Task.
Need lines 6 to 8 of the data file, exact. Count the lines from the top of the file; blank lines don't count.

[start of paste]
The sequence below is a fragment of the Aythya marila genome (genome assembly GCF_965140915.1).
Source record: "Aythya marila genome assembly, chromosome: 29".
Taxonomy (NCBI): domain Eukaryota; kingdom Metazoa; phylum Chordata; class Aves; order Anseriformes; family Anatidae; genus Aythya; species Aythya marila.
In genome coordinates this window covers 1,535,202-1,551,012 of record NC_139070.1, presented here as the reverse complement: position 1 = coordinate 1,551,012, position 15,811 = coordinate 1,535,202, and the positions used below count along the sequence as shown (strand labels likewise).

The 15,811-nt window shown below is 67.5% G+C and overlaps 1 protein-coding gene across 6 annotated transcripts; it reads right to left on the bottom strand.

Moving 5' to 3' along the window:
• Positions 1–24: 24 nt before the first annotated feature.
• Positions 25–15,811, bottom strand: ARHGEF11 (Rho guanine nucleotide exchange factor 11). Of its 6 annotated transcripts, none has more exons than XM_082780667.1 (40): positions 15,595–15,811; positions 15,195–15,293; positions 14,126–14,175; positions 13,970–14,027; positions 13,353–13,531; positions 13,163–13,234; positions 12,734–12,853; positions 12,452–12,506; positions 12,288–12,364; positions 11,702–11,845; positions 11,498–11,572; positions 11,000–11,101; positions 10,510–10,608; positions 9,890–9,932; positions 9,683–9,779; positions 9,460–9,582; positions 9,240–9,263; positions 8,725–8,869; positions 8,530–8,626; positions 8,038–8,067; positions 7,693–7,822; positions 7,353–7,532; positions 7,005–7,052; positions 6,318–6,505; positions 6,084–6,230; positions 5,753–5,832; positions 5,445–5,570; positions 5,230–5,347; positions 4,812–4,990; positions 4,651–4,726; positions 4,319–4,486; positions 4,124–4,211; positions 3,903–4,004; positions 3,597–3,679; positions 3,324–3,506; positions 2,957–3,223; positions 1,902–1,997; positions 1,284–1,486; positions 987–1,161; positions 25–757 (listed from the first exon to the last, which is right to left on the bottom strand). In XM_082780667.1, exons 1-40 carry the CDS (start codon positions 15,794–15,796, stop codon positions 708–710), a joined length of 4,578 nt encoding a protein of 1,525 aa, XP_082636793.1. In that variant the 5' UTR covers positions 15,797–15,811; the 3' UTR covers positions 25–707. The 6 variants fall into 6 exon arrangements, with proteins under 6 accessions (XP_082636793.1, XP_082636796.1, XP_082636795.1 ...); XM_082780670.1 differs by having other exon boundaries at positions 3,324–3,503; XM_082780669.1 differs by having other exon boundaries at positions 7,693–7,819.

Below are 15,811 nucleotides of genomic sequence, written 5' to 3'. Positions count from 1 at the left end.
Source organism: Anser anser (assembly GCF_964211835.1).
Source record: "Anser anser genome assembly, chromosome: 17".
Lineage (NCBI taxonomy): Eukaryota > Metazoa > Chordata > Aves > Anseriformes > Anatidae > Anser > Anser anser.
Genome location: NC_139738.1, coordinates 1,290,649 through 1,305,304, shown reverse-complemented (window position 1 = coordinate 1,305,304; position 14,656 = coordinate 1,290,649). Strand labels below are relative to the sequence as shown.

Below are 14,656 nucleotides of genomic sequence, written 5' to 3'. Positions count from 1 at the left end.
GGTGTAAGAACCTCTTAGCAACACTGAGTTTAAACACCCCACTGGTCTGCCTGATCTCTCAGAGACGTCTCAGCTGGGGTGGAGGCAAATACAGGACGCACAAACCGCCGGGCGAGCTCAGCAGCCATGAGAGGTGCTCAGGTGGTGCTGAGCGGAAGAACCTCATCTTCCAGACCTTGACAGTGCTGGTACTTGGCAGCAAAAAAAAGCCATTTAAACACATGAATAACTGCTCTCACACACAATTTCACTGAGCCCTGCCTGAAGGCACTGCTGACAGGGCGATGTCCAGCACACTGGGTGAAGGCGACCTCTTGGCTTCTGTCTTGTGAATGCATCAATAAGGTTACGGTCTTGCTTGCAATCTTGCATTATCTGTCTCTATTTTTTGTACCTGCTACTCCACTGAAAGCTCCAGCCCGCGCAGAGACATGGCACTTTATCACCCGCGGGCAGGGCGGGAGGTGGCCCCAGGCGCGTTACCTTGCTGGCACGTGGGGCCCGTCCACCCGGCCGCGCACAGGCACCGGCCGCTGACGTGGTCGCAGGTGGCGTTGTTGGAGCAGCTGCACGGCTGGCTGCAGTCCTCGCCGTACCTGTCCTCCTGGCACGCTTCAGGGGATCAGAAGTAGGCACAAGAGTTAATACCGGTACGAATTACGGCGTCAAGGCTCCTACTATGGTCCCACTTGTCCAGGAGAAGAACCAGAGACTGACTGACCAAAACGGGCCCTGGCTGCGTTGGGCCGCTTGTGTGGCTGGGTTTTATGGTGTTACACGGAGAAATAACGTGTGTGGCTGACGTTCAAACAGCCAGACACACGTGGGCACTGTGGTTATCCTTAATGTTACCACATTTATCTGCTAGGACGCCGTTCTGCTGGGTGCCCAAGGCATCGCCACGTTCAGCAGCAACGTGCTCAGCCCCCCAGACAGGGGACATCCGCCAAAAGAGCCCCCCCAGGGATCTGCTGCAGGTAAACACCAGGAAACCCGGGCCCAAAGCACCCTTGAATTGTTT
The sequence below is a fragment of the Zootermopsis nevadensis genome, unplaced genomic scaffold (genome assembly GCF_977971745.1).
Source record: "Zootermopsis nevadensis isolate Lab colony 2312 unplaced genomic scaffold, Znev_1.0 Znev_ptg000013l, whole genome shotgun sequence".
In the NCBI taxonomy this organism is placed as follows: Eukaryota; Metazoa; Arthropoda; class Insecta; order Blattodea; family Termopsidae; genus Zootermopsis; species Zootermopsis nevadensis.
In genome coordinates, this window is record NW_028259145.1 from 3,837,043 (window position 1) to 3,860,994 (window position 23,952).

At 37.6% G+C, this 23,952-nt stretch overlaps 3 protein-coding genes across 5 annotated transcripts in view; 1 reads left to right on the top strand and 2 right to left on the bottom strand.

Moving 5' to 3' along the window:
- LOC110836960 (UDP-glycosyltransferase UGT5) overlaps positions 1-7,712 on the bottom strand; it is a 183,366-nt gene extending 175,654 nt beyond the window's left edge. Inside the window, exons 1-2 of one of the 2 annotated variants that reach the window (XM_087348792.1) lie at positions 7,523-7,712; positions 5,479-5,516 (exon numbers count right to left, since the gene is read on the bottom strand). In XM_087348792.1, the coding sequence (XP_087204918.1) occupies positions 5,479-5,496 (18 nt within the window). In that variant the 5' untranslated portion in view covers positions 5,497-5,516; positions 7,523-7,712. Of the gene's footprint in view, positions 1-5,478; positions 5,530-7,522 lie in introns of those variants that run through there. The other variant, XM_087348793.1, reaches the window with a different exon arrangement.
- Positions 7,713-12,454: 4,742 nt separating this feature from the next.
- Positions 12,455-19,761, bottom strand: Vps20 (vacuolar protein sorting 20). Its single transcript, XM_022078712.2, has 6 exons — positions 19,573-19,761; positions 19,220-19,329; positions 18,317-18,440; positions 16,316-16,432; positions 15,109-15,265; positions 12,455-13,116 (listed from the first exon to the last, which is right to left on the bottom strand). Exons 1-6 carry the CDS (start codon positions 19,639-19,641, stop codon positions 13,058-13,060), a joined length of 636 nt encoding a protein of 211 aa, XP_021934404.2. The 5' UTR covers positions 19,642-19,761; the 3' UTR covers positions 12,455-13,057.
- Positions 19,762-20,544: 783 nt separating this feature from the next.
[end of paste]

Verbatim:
Moving 5' to 3' along the window:
• Positions 1–24: 24 nt before the first annotated feature.
• Positions 25–15,811, bottom strand: ARHGEF11 (Rho guanine nucleotide exchange factor 11). Of its 6 annotated transcripts, none has more exons than XM_082780667.1 (40): positions 15,595–15,811; positions 15,195–15,293; positions 14,126–14,175; positions 13,970–14,027; positions 13,353–13,531; positions 13,163–13,234; positions 12,734–12,853; positions 12,452–12,506; positions 12,288–12,364; positions 11,702–11,845; positions 11,498–11,572; positions 11,000–11,101; positions 10,510–10,608; positions 9,890–9,932; positions 9,683–9,779; positions 9,460–9,582; positions 9,240–9,263; positions 8,725–8,869; positions 8,530–8,626; positions 8,038–8,067; positions 7,693–7,822; positions 7,353–7,532; positions 7,005–7,052; positions 6,318–6,505; positions 6,084–6,230; positions 5,753–5,832; positions 5,445–5,570; positions 5,230–5,347; positions 4,812–4,990; positions 4,651–4,726; positions 4,319–4,486; positions 4,124–4,211; positions 3,903–4,004; positions 3,597–3,679; positions 3,324–3,506; positions 2,957–3,223; positions 1,902–1,997; positions 1,284–1,486; positions 987–1,161; positions 25–757 (listed from the first exon to the last, which is right to left on the bottom strand). In XM_082780667.1, exons 1-40 carry the CDS (start codon positions 15,794–15,796, stop codon positions 708–710), a joined length of 4,578 nt encoding a protein of 1,525 aa, XP_082636793.1. In that variant the 5' UTR covers positions 15,797–15,811; the 3' UTR covers positions 25–707. The 6 variants fall into 6 exon arrangements, with proteins under 6 accessions (XP_082636793.1, XP_082636796.1, XP_082636795.1 ...); XM_082780670.1 differs by having other exon boundaries at positions 3,324–3,503; XM_082780669.1 differs by having other exon boundaries at positions 7,693–7,819.